rat outside a knoxville home

Nights are starting to cool down here in Tennessee. It's time to dig out our warmer clothes, enjoy some family time around a crackling campfire, and prepare our houses for the inevitable attempts of furry creatures trying to get inside. When temperatures start to drop, this is the time to take action, roll up our sleeves, and make some changes to keep overwintering pests out. Here are some ideas to stop mice and rats from making your home their winter home.

Outside Tips

  • Keep your grass neatly trimmed. Rodents need places to hide, and if you let your grass get too long, they will have plenty of cover to safely move in close to your home. Also, remove areas of overgrown weeds and other vegetation.

  • Clear your property of any unnecessary clutter. If you have toys, equipment, leaf piles, sticks, or any other objects laying around, rodents will be glad to use them all as hiding places. Some of these things may also contain still water, which rodents, mosquitoes, and other pests are drawn to.

  • If you have stacks of firewood, consider moving it well away from your home, and keep it up off the ground. This is another favorite hiding place for rodents. Also, store piles of construction materials either inside the garage or away from your home, and up off the ground.

  • Make sure there is no food left outside around your home. Clean up after barbecues, parties, and campfires. And, never leave pet food outside. These sources of food are sure to lure rodents, other wildlife, and insects, in close to your home. If you have bird feeders, consider removing them, or moving them well away from your home.

  • Store all trash in tightly sealed trash cans, preferably inside a garage or shed. If you don't have tight-fitting lids, consider buying new trash cans, or investing in some bungee cords to secure the lids. Open or loose trash cans are a wonderful source of food for animals and insects.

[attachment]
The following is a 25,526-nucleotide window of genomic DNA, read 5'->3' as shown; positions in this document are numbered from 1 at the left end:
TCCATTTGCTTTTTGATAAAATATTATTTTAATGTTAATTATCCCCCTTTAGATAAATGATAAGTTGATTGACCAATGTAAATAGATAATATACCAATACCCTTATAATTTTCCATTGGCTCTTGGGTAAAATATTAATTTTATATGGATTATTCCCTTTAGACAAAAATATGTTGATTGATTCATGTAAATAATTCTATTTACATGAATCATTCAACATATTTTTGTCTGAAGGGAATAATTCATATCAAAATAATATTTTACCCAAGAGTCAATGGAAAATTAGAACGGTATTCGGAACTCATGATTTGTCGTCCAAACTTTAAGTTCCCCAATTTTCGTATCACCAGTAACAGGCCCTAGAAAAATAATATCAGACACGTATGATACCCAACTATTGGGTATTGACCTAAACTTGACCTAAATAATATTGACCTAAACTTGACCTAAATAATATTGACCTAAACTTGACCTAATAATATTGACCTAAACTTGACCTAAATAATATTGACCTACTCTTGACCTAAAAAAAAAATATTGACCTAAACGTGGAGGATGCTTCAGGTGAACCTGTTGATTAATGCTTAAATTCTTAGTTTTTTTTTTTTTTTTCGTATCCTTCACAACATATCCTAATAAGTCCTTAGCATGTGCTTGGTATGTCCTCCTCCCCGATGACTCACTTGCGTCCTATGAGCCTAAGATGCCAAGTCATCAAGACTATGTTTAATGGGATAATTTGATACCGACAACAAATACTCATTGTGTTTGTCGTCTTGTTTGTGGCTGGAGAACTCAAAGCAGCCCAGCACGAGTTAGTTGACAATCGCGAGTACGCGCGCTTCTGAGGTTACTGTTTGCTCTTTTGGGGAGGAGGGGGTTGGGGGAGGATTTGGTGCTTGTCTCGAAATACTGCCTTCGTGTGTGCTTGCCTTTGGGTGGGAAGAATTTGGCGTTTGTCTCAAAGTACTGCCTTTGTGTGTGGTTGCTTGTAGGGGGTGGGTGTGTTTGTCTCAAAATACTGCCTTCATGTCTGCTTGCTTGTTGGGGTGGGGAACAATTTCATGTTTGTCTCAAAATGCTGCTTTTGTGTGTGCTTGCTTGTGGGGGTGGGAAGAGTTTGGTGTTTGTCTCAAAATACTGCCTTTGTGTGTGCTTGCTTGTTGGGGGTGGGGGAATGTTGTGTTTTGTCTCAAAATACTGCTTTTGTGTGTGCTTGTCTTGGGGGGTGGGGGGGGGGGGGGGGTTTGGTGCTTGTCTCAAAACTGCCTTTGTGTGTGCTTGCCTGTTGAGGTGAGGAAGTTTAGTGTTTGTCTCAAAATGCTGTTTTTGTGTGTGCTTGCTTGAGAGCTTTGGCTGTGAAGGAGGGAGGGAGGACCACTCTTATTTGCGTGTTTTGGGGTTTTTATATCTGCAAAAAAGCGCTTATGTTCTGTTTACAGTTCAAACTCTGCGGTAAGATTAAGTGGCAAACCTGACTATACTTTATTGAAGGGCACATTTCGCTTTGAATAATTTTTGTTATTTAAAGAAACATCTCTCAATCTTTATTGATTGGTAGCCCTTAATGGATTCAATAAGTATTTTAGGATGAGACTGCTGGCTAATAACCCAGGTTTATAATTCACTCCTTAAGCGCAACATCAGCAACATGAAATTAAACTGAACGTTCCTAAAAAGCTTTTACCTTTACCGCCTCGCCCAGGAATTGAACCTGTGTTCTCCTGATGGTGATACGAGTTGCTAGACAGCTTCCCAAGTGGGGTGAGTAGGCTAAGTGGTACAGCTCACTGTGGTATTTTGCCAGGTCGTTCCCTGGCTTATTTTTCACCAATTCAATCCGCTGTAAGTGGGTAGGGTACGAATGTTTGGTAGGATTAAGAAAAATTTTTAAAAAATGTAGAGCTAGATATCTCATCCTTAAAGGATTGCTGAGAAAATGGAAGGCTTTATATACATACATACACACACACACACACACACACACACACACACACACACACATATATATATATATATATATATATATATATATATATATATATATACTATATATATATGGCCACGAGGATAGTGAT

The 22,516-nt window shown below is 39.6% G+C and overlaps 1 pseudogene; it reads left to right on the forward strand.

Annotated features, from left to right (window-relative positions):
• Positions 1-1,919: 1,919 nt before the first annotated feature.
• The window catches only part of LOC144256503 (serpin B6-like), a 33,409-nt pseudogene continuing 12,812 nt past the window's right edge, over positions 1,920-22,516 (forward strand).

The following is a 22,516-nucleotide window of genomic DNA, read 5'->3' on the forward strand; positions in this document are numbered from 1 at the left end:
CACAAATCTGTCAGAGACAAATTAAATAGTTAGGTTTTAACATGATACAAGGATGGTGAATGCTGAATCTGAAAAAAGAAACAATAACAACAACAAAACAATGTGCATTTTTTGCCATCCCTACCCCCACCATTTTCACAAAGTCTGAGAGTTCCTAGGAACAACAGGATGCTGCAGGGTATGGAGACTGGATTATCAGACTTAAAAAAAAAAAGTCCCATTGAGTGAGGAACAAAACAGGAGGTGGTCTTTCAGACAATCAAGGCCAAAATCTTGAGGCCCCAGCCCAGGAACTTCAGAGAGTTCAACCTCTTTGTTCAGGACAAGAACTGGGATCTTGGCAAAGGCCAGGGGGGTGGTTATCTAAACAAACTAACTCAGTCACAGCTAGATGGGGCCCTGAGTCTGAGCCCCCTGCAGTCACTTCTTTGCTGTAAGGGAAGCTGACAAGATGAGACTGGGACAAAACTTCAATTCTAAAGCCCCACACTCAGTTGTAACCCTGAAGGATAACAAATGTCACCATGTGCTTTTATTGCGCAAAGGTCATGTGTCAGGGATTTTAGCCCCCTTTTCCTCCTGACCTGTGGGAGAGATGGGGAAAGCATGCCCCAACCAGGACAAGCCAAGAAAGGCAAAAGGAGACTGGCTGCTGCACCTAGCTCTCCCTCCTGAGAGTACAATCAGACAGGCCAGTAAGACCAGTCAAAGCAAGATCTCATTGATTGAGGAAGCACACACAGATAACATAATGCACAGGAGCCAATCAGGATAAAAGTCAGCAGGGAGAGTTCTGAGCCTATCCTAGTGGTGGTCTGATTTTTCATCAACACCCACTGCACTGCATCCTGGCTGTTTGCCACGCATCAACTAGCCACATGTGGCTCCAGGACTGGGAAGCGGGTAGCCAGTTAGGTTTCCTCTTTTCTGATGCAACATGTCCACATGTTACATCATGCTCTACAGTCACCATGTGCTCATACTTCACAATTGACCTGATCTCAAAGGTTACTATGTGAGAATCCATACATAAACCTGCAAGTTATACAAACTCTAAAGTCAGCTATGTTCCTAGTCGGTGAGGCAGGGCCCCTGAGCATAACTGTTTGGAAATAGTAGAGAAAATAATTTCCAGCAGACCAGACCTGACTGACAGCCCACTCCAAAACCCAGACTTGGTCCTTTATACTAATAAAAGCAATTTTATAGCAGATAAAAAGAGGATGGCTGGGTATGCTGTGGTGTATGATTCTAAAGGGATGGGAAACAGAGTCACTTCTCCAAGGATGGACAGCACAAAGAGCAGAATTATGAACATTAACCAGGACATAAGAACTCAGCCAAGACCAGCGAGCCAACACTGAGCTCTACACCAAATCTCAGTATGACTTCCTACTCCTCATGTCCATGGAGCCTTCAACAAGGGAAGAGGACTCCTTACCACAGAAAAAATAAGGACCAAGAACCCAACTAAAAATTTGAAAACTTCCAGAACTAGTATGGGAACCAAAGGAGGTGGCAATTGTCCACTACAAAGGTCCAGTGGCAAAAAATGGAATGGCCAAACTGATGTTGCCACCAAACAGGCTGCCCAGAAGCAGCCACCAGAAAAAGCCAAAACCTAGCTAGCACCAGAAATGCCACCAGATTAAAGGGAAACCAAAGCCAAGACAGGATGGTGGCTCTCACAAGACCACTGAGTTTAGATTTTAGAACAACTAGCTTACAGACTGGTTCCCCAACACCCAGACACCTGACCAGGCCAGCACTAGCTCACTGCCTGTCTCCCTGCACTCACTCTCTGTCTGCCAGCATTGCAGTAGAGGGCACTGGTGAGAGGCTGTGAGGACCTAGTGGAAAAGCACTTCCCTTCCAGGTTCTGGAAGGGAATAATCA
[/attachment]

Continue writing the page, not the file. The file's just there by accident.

• Keep tree branches, bushes, and other vegetation trimmed back away from your foundation, exterior walls, and roof line. Rodents love using these as bridges to reach the outside of your home.

  • Carefully inspect the outside of your entire house for any gaps or cracks in your foundation, exterior walls, or roof. A mouse only needs a hole the size of a dime to squeeze in. Pay attention to areas where pipes, wires, air conditioning units, and other items pass through your walls. Seal up any holes you find using a caulking gun or other material.

Inside Tips

  • Check all your window and door screens to make sure they are all present and in good condition. Replace or repair any screens that have holes or tears.

  • Make sure all your entry doors have door sweeps that make good contact all the way across, sealing out critters, and cold air.

  • Give your home a good cleaning, paying special attention to any areas that may have food particles. Vacuum crumbs, clean kitchens and dining rooms, and don't forget to check underneath the kids' beds, and other places food sources may be hiding. Also make sure to get into hard-for-people-to-reach places, such as under the fridge and between the stove and counter. These are not so hard to reach for tiny mice or small rats. If you need to leave your dishes to be washed later, put them in a sink of soapy water instead of leaving them in a stack on the counter.

  • Store all of your food products either inside the refrigerator or freezer, or seal them tightly inside rodent resistant containers with tight fitting lids. Plastic works great. It keeps smells in and rodents out, and helps keep your food fresh longer.

  • Remove any water sources for rodents. Fix leaky faucets, pipes, tubs or toilets, and dry out areas that are moist or humid using a dehumidifier.

If you'd like a simpler way to keep overwintering rodents out of your home this fall, we have a solution. Let the pest professionals here at Russell's Pest Control take care of it. Contact us to set up a consultation.


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